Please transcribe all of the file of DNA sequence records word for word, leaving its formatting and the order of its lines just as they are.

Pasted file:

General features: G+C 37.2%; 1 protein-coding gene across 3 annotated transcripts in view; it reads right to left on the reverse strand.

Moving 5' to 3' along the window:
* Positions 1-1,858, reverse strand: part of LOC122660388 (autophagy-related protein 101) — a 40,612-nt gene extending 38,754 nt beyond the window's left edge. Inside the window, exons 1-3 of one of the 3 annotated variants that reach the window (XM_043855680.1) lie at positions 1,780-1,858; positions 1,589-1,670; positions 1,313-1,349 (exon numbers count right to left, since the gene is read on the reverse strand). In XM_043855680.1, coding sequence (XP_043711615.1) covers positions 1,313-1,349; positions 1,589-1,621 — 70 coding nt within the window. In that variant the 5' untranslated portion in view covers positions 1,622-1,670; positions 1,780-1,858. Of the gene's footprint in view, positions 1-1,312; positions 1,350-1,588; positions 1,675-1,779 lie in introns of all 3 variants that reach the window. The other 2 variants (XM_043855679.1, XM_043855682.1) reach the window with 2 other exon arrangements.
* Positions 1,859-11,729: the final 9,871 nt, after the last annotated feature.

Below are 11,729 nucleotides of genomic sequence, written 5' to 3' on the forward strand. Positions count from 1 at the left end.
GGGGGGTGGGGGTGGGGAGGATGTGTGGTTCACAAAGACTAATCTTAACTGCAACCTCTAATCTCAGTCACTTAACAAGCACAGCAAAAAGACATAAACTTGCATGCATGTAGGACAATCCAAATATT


General features: G+C 37.2%; 1 protein-coding gene across 3 annotated transcripts in view; it reads right to left on the reverse strand.

Moving 5' to 3' along the window:
* Positions 1-1,858, reverse strand: part of LOC122660388 (autophagy-related protein 101) — a 40,612-nt gene extending 38,754 nt beyond the window's left edge. Inside the window, exons 1-3 of one of the 3 annotated variants that reach the window (XM_043855680.1) lie at positions 1,780-1,858; positions 1,589-1,670; positions 1,313-1,349 (exon numbers count right to left, since the gene is read on the reverse strand). In XM_043855680.1, coding sequence (XP_043711615.1) covers positions 1,313-1,349; positions 1,589-1,621 — 70 coding nt within the window. In that variant the 5' untranslated portion in view covers positions 1,622-1,670; positions 1,780-1,858. Of the gene's footprint in view, positions 1-1,312; positions 1,350-1,588; positions 1,675-1,779 lie in introns of all 3 variants that reach the window. The other 2 variants (XM_043855679.1, XM_043855682.1) reach the window with 2 other exon arrangements.
* Positions 1,859-11,729: the final 9,871 nt, after the last annotated feature.

Below are 11,729 nucleotides of genomic sequence, written 5' to 3' on the forward strand. Positions count from 1 at the left end.
GGGGGGTGGGGGTGGGGAGGATGTGTGGTTCACAAAGACTAATCTTAACTGCAACCTCTAATCTCAGTCACTTAACAAGCACAGCAAAAAGACATAAACTTGCATGCATGTAGGACAATCCAAATATT